How 'The Most Catholic Country in the World' Left the Church but is Rediscovering Faith

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DUBLIN – If there is a symbol of what happened to faith in Ireland, it might be the Church of the Annunciation just outside of Dublin. It’s one of the largest church buildings in all Ireland, and it’s about to be knocked down because so few people attend services. 

Ireland was once called “the most Catholic country in the world.” But it has gone from one of the world’s most outwardly religious nations to what some claim is one of the most secular.

For the Irish, “God Has Become Irrelevant”

Anyone in Ireland over age 50 can remember a nation where almost everyone went to church, but today live in a nation where in some areas, almost no one goes to church. 

The institutional Christian faith that dominated Ireland died with surprising speed. And today, as one leader put it, “for the Irish, God has become irrelevant.”

Rocked by sexual abuse scandals, the Catholic Church lost its spiritual authority for many Irish, who not only walked away from the church, but legalized same-sex marriage, abortion, and elected an openly gay prime minister. 

“It was very much a cultural religion,” says Pastor Nick Park, Executive Director of Evangelical Alliance Ireland https://www.evangelical.ie/. He says, “They were Catholic because they were Irish and the two were seen as synonymous.”

“We were very arrogant as a Church,” says Paddy Monaghan with Ireland’s Evangelical Catholic Initiative. “Sadly, it’s taken to two referendums that we fought, one on same-sex marriage one on abortion to bring home to the Catholic church in Ireland that we are now a minority church.”

With church buildings being abandoned and some Catholic seminaries almost empty, one writer declared that the battle for faith in Ireland has been “lost.”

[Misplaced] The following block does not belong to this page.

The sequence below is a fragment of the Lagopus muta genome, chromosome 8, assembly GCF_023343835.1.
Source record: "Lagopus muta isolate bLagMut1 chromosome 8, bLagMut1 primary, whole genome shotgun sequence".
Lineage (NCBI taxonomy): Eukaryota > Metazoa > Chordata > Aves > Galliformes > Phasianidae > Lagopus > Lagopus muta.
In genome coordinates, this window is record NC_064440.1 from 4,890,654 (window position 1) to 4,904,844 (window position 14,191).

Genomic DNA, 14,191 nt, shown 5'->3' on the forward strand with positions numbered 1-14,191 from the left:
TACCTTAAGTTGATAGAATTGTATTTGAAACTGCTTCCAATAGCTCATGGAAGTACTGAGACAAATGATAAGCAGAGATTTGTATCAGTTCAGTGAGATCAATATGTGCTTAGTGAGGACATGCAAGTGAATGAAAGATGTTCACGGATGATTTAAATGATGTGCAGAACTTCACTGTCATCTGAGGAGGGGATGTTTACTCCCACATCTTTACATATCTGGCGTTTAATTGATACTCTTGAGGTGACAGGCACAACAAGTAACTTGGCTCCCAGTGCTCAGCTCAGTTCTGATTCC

But a new church is rising. 

The largest church in Ireland today is Romanian Pentecostal. The worshippers of Betania (Bethany) Church came to Ireland to find work. Many probably didn’t realize they were being sent to Ireland as missionaries. 

Praying and Fasting for Ireland

Betania Church is exploding. It’s building a new five and half-million-dollar facility on faith, one that will accommodate 1,500 worshippers. 

Betania Pastor Valerian Jurjea says, “We are praying for this country, we are fasting for this country and I think God has a plan with us to be a blessing for this country, and for more people to know God and to be saved in this country because God loves Ireland.

Betania Pastor Avram Hadarau added, “We realize God has a great plan, a bigger purpose for our lives: to deliver His message and His kingdom works for this country.” 

In fact, the second largest church in Ireland is also Romanian Pentecostal. 

Immigrant Churches Thriving in Ireland

Betania Pastor Jurjea remembers when nations like Ireland sent Bibles to communist Romania, and he says, “Those Bible are coming back now.”

African churches are also growing. In a little over 20 years the Nigerian Redeemed Christian Church of God has grown to more than 100 churches in Ireland with more than eight thousand members.

And surprisingly, even though most Irish have rejected the institutional church, Park says they still believe the core of the Gospel. 

Institutional Religion Declining, but Belief in God Remains

“Among Irish youth, I think it’s something like seventy percent of them said they really believe Jesus rose from the dead, they really believe in heaven and hell, they really believe that Jesus was the incarnate Son of God. So, you’ve still got these very high rates of belief.

“When we were choked by religion and institutionalism, there wasn’t much life,” said Pastor Sean Mularkey of St Marks Church in Dublin, “But now that we have those institutions crumbling, I think we’re in the land of opportunity.”

Monaghan says the Spirit is moving in some Catholic churches as well. 

“There’s a spiritual awakening happening in this country. Parish priests are really getting born again and filled with the Holy Spirit and getting a vision for what’s possible. There’s that spiritual heritage within this nation that I believe the enemy Satan wants to destroy but I believe is going to happen again.”

“We are seeing such an explosion of Christianity,” said Nick Park, who believes that Ireland, once a base for missions and is now a mission field, will return to its calling, “I believe the gifts and callings of God are without repentance, and Ireland still has a call to be a missionary sending nation and I believe Ireland will fulfill that role again.” 

Source CBN

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